You may have gotten bad advice. There is case law in the 9th circuit that your exemption is frozen as of the petition date but that any appreciation in the value of an asset inures to the benefit of your bankruptcy estate. You would not be able to dismiss a chapter 7 case if there are going to be assets, and a chapter 7 trustee could very well sit on the case for years waiting for the house to appreciate to the point where selling it would be worthwhile.
If you have sufficient retirement money to pay the claims of your creditors, then even if it turns out that there are non-exempt assets, you will be able to "buy out your equity" from the Trustee by paying him the amount of that non-exempt equity (up to the amount of the claims). He will not take your house. And you can probably negotiate even less than that amount since you will be saving him/her administration costs of sale, etc.
Before you spend another dime of your retirement money (which is exempt from creditors in a bankruptcy), consult with an experienced bankruptcy attorney in your area. Be prepared to pay for a full case review. The knowledgeable and caring volunteer attorneys of Avvo, like Mr. Whitaker and Mr. Oney, can provide accurate information about the law and legal procedures, but this forum is ill-suited to advising strategy in a particular case. To that end, we can say that a Chapter 7 filing is almost irrevocable. Too much is at stake in your case to expect anything more of Avvo. Put another way, if you are dying to spend your retirement money to resolve debt issues, spend it on the best legal advice available.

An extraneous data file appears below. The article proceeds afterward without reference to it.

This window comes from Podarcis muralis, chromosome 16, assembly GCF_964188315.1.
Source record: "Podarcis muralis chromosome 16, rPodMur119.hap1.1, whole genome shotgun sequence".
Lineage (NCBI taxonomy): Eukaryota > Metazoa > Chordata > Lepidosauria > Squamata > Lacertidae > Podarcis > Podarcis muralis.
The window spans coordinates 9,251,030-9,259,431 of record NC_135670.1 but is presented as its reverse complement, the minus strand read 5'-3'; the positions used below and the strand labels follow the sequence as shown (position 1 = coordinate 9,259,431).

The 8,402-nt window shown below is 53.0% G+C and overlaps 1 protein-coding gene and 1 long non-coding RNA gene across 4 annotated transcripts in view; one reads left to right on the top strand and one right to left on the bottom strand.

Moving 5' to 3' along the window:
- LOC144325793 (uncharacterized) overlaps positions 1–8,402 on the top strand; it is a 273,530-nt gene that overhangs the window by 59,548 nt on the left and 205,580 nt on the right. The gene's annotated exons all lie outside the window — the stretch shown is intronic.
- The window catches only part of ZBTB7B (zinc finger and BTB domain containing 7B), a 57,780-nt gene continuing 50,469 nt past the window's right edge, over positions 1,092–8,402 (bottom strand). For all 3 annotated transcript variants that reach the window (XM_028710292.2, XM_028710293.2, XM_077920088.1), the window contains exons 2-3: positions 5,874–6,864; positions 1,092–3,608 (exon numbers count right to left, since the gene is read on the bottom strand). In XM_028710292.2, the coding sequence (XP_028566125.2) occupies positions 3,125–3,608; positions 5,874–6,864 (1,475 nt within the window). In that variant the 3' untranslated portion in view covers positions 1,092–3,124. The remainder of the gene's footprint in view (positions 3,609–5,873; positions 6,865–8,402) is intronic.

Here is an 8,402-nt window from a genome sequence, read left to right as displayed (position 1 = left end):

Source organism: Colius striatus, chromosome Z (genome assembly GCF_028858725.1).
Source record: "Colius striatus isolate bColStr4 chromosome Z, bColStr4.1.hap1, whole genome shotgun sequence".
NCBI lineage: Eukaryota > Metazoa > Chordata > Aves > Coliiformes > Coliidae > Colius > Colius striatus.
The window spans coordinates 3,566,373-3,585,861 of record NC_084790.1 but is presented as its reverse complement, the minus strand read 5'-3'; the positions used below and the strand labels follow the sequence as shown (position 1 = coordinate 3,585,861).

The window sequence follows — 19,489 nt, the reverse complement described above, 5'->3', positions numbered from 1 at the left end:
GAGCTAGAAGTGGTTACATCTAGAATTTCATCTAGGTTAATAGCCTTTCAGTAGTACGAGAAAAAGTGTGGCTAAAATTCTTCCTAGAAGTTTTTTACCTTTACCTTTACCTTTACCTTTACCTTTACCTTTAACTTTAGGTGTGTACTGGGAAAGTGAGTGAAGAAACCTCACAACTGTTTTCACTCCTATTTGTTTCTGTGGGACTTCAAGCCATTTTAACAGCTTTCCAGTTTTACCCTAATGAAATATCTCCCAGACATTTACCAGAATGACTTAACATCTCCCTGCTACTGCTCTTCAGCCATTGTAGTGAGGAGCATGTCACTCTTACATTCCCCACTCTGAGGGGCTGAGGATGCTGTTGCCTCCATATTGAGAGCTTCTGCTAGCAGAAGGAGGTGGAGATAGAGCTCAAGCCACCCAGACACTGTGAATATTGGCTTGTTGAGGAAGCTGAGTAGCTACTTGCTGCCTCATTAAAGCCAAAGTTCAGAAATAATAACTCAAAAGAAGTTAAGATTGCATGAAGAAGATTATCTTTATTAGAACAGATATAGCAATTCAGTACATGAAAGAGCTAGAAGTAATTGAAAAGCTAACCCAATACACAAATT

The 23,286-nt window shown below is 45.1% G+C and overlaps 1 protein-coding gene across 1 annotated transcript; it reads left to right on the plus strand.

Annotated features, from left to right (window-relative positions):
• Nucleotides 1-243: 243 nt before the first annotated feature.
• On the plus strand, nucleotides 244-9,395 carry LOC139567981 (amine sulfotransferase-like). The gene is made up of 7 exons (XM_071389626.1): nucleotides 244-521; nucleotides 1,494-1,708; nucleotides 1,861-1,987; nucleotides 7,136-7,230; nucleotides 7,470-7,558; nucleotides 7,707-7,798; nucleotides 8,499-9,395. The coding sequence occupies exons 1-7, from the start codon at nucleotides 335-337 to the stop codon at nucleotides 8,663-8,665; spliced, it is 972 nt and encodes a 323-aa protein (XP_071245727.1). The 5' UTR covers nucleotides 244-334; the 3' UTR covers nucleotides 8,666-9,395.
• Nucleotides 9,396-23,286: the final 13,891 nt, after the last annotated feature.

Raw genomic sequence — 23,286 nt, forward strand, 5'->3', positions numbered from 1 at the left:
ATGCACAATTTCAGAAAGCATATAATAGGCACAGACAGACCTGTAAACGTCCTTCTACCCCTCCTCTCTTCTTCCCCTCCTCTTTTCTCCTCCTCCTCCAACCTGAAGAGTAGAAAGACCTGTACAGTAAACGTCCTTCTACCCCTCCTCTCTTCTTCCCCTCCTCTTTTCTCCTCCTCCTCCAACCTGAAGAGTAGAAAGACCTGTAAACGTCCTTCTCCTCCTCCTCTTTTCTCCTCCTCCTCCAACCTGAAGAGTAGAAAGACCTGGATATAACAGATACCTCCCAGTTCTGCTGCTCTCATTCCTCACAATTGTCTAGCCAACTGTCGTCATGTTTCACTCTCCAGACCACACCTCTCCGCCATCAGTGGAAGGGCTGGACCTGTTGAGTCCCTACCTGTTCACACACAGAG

Best wishes for an outcome you can accept, and please remember to designate a best answer.
This answer is offered as a public service for general information only and may not be relied upon as legal advice.
If you have already filed a Chapter 7 the legal answer is NO. Chapter 7 bankruptcy is a one way street, however if your 341 hearing has not happened yet and you do not show up your trustee will request the court dismiss your case. This is not a good idea but it is a way to "stop a bankruptcy that has already started". If you have filed a Chapter 13 that can be voluntarily dismissed at any time. If you are in a Chapter 7 and the trustee is trying to sell your house you may want to consider converting to a Chapter 13 and repaying the creditors who file claims over time rather than liquidating your retirement funds (which are fully exempt if they stay in the retirement account.)